A Trekker’s Review of “Star Wars: The Force Awakens”

The-Force-AwakensI just returned from seeing “The Force Awakens, Star Wars VII.”  Just to be upfront, I’m a relative outsider as far as Star Wars goes.  Star Trek is my science fiction passion.  But I thought I would offer this constructive criticism, for what it’s worth.

As characters go, Kylo Ren, the Darth Vader wannabe, strikes me as a bit threadbare and gratuitous. He has to have the helmet with the voice enhancement and ominous heavy breathing features, even though it doesn’t provide life support — it’s just employed to look cool — a bit puerile, as I see it.  Adam Driver, who played Ren, is a gifted actor, but this character just didn’t work for me.   I was reminded of the stereotypical maladjusted, addicted comic book reader who joins a cult out of boredom and ultimately realizes that he’s way over his head.

On other hand, I was impressed by the depictions of the two new lead characters: Rey, the lowly scavenger from the planet Jakku, who is initially rather clueless about the earlier struggles between the Republic and the Empire but who ultimately undergoes a kind of mystical awakening even more compelling than that of the young Luke Skywalker; and Finn, the disillusioned Storm Trooper who merely wants to escape the tyranny of the First Order but who, however unwittingly, undergoes his own transformation.

I was also impressed by how this episode, in keeping with earlier Star Wars episodes, serves as running commentary on contemporary times, which, as far as I’m concerned, is what science fiction is all about.

The first Star Wars episode was released in 1977, a mere 32 years after the Allies had defeated, Nazi Germany, the empire of darkness upon which the Galactic Empire was modeled.  Way back then, we were locked into a titanic struggle with another empire of darkness, the Soviet Empire, a global undertaking that embodied many of the same features as the previous nemesis. It was a bipolar world two generations ago, one in which an empire embodying democratic republican values was locked in a life-or-death struggle against another one widely regarded as totalitarian.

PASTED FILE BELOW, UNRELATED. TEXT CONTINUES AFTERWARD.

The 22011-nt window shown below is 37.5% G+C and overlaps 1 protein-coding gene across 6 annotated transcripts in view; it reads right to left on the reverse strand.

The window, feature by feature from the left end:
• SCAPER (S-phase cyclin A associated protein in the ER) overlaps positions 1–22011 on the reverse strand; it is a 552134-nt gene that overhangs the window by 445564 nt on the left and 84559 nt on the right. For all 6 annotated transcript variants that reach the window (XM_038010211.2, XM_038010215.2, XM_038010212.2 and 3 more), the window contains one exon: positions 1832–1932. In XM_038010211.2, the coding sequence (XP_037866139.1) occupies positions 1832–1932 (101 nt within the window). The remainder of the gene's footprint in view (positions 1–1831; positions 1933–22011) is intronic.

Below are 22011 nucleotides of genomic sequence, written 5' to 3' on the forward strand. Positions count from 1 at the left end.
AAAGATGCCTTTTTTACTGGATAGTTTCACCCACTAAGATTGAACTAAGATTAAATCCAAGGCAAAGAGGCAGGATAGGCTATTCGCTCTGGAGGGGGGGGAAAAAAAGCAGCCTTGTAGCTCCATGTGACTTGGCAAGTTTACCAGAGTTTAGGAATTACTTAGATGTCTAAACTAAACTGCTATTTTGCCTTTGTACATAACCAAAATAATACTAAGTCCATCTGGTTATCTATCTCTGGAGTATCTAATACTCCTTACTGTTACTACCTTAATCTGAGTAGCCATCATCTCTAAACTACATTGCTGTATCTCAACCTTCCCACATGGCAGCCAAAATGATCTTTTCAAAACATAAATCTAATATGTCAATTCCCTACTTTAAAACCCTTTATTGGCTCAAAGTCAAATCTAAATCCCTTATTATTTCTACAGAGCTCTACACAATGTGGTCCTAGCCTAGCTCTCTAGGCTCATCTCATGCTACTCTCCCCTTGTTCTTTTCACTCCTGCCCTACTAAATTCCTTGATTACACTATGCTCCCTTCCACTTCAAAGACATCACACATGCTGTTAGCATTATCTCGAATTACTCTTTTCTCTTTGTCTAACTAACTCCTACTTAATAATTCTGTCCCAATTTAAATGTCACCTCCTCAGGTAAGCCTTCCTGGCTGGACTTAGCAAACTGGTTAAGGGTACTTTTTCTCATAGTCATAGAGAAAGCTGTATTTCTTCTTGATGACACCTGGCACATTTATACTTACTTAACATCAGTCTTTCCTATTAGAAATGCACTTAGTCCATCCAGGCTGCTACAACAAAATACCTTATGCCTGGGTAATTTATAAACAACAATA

The earlier Star Wars episodes reflected all of that — part of the reason for it’s phenomenal following.

Likewise, “The Force Awakens” reflects much of what has changed in the last 38 years. In real life, Russia, the successor to the old Soviet Empire, has distilled its historic enmity for the West into a different, counterrevolutionary form.  And Russia is now only one of several forces arrayed against the West.  In this new multipolar world of the 21st century, the current iteration of Russian imperialism is complemented by al Qaeda, ISIS, and the Hermit Kingdom of North Korea.  Likewise, in “The Force Awakens,” the dark galactic forces have coalesced into a newer and arguably more virulent form, the First Order, which has slowly amassed its power over three decades.

While I was impressed with this depiction, I thought that present-day parallels could have been drawn more sharply.  Despite all the decades that have passed, the forces of darkness still employ the same megalomaniacal technology from 30 years ago, notably the Starkiller Base, a hyper-charged version of the Death Star.

Granted, for an ongoing space saga such as Star Wars to continue to pack a box office punch, screenwriters have to strike a delicate balance between the old and new. But instead of simply repackaging older technology, the creators could have invested more thought into playing on many of the technological fears of the 21st century.  By that I mean the witch’s brew weaponry that is far more insidious and even more terrifying than the conspicuous nuclear arsenals of the 1970s: genetic weapons, nanotechnology, weaponized pathogens, and genetically modified organisms, to name a few.

But again, I’m a Trekker who really has no dog in this hunt.  I thought that “The Force Awakens” was worth the ticket price.  All in all, I came away impressed and entertained.

“Live long and prosper” — I mean to say, “May the force be with you!”

 

 

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About Jim Langcuster

A Southern late-Baby Boomer whose post-retirement focus is on building a post-racial, post-Confederate Southern regional identity. If the election of 2016 underscored one thing, it is that this country is intractably divided and that radical devolution of power to localities and states is the only way to save the American Union.
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